Butler Medical's Human Resources Director and Chief Operating Officer got wind of Norvell's suggestions, on the basis of which they (just as naturally) decided to terminate his employment. The HR Director told Norvell that he had violated a written rule that required employees to "refrain from using social networking sites [that] … could discredit Butler Medical Transport or [damage] its image." The Company also had an employee handbook that prohibited "unauthorized posting or distribution of papers." The HR Director and the Chief Operating Officer did not give Norvell "any reason for his termination other than his … Facebook posts."
Norvell filed an "unfair labor practice" ("ULP") charge with the NLRB, which, after a hearing, resulted in the ALJ's decision. The ALJ determined that "Norvell's Facebook posts must be considered in the context in which they were made. He was advising Zalewski, a fellow employee, to obtain an attorney and/or contact the Labor Board." Norvell had done so when "responding to a post in which Zalewski stated [that] she had been terminated for commenting to a patient about the condition" of Butler Medical's vehicles. "By advising Zalewski to obtain legal counsel or contact the Labor Board," the ALJ determined that "Norvell was making common cause with Zalewski regarding a matter of concern to more than one employee," and that Norvell's Facebook post was therefore "protected" by law.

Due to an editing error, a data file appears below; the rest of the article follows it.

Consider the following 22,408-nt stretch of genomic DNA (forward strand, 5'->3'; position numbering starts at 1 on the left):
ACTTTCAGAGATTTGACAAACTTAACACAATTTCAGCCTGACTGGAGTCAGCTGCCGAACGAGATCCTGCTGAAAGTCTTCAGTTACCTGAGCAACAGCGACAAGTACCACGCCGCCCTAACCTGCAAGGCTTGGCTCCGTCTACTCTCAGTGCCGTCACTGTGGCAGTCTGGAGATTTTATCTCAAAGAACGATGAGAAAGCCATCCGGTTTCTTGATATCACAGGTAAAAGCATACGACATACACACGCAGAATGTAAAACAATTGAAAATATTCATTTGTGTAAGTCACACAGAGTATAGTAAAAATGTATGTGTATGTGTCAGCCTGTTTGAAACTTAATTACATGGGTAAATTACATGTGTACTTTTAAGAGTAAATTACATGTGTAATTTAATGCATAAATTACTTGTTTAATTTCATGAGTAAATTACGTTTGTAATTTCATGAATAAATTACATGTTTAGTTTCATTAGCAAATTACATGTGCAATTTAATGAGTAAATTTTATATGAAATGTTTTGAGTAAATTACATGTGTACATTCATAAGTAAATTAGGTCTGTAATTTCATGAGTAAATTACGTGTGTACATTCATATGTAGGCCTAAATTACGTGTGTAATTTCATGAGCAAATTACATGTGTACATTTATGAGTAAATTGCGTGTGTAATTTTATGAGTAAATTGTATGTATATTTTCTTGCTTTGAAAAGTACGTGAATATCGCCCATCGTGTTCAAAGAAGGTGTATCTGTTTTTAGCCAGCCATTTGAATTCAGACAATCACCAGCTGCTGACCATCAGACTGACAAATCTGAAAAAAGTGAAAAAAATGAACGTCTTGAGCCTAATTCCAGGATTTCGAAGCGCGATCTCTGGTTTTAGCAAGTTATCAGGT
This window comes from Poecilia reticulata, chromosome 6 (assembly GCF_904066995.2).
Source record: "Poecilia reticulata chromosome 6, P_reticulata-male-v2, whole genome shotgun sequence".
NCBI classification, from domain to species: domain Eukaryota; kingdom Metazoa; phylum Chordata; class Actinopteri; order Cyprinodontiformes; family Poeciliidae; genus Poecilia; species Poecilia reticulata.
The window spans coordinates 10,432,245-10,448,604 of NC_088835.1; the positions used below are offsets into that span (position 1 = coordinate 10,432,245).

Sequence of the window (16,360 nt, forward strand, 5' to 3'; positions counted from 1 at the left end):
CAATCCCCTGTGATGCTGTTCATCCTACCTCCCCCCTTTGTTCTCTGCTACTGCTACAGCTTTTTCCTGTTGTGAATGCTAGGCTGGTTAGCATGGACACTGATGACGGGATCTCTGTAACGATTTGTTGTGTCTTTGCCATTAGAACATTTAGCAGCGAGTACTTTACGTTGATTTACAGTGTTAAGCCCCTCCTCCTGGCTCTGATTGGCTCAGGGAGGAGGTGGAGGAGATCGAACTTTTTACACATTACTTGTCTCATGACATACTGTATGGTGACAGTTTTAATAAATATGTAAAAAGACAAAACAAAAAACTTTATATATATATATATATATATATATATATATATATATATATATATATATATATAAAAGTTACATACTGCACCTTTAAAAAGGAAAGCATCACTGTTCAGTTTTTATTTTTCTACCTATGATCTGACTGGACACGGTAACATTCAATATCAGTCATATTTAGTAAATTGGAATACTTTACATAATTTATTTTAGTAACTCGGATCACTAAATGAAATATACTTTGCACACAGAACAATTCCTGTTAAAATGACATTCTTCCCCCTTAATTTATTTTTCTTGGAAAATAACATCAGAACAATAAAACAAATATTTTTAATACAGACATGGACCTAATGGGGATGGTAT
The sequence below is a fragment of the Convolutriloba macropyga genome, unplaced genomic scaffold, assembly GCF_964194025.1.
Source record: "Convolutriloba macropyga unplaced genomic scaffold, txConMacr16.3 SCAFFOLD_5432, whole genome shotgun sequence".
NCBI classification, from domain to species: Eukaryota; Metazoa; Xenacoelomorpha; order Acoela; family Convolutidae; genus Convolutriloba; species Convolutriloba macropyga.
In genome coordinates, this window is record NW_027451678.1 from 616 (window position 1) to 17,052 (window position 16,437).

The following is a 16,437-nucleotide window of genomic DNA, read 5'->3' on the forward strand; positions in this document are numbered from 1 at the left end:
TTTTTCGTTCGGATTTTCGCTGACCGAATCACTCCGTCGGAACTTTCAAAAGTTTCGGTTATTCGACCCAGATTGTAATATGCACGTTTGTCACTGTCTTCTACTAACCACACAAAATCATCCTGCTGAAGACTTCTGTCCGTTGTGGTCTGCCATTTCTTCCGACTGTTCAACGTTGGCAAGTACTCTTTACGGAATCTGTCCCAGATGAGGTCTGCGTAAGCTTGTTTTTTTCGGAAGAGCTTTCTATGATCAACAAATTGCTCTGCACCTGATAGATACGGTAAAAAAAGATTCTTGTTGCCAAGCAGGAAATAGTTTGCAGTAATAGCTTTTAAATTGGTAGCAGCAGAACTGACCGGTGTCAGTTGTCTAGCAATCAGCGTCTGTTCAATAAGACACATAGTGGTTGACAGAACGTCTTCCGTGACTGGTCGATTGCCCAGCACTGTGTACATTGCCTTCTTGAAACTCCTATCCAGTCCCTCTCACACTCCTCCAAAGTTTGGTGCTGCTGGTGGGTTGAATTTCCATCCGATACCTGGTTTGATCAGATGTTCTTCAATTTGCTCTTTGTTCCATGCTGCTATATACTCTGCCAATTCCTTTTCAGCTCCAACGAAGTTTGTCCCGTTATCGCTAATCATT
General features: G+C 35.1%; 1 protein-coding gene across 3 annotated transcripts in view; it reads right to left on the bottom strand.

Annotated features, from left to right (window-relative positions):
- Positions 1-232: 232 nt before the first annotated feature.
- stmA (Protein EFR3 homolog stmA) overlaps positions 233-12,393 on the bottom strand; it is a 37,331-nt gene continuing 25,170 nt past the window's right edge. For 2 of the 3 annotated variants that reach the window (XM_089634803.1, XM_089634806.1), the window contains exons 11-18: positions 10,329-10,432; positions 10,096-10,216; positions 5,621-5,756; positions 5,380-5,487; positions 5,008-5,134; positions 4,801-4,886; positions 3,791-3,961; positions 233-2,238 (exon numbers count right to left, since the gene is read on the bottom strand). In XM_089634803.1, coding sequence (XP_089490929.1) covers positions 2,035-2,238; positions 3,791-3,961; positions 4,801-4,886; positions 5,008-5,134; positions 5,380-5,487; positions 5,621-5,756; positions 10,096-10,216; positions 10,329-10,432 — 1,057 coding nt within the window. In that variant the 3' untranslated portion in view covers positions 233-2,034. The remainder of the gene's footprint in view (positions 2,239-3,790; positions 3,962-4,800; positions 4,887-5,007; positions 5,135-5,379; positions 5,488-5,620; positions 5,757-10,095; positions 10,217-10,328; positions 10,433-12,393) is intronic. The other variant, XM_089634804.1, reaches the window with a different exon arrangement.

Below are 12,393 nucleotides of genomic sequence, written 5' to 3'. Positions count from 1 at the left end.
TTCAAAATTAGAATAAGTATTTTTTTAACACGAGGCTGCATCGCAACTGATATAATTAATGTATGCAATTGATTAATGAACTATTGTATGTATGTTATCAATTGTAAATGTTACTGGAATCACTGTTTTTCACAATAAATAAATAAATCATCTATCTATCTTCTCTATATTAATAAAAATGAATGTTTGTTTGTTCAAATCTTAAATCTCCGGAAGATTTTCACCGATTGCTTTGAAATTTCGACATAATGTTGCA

What law is that? That would be the NLRA, which, according to the NLRB's website, "covers the great majority of non-government employers with a workplace in the United States, including non-profits, employee-owned businesses, labor organizations, non-union businesses, and businesses in states with 'right to work' laws" (such as North Carolina). (The NLRB's jurisdiction is beyond the scope of this article, but, generally, the Board has statutory jurisdiction over private sector employers whose activity in interstate commerce exceeds a minimal level, and, according to the NLRB, "[e]mployees at union and non-union workplaces have the right to help each other by sharing information, signing petitions, and seeking to improve wages and working conditions in a variety of ways.")